Characterization of Wnt signaling pathway under treatment of Lactobacillus acidophilus postbiotic in colorectal cancer using an integrated in silico and in vitro analysis

Nafiseh Erfanian, Saeed Nasseri, Adib Miraki Feriz, Hossein Safarpour, Mohammad Hassan Namaie
Nature Scientific Reports (2023)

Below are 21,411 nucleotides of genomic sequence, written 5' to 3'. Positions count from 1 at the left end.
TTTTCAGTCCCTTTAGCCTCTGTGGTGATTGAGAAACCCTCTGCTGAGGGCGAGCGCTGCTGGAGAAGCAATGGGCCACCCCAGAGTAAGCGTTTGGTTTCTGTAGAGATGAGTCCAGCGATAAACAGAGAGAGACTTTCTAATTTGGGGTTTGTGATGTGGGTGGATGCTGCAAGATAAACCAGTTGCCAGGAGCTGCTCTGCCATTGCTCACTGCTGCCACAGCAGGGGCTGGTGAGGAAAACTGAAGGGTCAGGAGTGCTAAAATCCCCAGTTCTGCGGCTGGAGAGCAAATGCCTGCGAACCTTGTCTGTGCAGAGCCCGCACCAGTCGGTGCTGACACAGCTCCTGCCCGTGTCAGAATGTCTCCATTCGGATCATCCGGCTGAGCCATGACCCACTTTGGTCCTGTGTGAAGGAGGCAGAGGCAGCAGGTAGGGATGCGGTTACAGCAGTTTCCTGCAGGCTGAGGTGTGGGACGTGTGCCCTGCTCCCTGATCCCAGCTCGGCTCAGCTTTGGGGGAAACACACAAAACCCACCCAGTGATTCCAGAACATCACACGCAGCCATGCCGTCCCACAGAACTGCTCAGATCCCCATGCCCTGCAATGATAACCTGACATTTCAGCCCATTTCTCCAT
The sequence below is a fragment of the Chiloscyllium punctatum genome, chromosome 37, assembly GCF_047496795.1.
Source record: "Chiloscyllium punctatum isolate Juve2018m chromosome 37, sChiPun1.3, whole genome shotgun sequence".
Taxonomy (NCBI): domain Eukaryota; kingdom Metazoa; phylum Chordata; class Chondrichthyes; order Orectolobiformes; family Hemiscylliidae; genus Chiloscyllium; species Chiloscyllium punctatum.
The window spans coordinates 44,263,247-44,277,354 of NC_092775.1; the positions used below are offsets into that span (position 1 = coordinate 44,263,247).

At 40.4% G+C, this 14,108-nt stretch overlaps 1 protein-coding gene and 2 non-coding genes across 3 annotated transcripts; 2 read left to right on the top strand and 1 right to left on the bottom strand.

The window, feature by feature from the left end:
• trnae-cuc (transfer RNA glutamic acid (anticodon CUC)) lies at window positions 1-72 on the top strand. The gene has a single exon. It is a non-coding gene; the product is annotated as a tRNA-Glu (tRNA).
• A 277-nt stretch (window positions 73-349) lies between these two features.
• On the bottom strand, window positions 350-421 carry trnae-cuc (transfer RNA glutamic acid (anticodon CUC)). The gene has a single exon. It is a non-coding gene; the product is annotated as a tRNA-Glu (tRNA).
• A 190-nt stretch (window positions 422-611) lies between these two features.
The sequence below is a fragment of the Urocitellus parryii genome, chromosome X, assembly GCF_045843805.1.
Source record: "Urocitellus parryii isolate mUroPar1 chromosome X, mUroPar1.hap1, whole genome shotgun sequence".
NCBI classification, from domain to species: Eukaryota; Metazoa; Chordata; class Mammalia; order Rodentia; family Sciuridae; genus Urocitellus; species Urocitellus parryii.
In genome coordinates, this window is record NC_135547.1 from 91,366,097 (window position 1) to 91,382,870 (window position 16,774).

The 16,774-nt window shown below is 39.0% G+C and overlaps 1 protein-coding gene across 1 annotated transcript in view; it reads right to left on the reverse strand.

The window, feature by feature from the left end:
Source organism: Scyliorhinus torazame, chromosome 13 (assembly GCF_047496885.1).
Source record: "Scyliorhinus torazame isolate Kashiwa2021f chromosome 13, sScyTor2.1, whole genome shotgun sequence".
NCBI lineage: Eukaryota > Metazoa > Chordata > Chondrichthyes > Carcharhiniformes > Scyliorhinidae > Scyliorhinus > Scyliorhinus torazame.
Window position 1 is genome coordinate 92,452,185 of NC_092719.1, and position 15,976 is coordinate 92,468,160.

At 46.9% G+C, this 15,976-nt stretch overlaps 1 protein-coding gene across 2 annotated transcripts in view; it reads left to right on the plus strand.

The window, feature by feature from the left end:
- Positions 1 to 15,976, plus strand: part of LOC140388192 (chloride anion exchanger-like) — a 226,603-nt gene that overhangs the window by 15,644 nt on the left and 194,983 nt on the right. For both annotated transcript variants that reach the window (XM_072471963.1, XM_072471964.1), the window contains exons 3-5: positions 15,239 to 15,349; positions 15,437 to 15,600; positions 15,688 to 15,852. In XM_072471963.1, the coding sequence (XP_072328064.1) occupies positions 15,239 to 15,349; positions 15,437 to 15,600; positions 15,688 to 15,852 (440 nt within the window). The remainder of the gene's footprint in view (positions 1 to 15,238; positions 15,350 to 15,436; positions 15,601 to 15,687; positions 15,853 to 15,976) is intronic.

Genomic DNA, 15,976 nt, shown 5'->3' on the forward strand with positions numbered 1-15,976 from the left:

Colorectal cancer (CRC) is a prevalent and life-threatening cancer closely associated with the gut microbiota. Probiotics, as a vital microbiota group, interact with the host’s colonic epithelia and immune cells by releasing a diverse range of metabolites named postbiotics. The present study examined the effects of postbiotics on CRC’s prominent differentially expressed genes (DEGs) using in silico and in vitro analysis. Through single-cell RNA sequencing (scRNA-seq), we identified four DEGs in CRC, including secreted frizzled-related protein 1 (SFRP1), secreted frizzled-related protein 2 (SFRP2), secreted frizzled-related protein 4 (SFRP4), and matrix metallopeptidase 7 (MMP7). Enrichment analysis and ExpiMap, a novel deep learning-based method, determined that these DEGs are involved in the Wnt signaling pathway as a primary cascade in CRC. Also, spatial transcriptome analysis showed specific expression patterns of the SFRP2 gene in fibroblast cell type. The expression of selected DEGs was confirmed on CRC and normal adjacent tissues using Real-Time quantitative PCR (RT-qPCR). Moreover, we examined the effects of postbiotics extracted from Lactobacillus acidophilus (L. acidophilus) on the proliferation, migration, and cell cycle distribution of HT-29 cells using MTT, scratch, and flow cytometry assays. Our results showed that L. acidophilus postbiotics induce cell cycle arrest at G1 phase and also had anti-proliferative and anti-migration effects on HT-29 cells, while it did not exert anti-proliferative activity on control fibroblasts. Finally, we revealed that treating HT-29 cells with postbiotics can affect the expression of selected DEGs. We suggested that L. acidophilus postbiotics have therapeutic potential in CRC by modulating key genes in the Wnt pathway.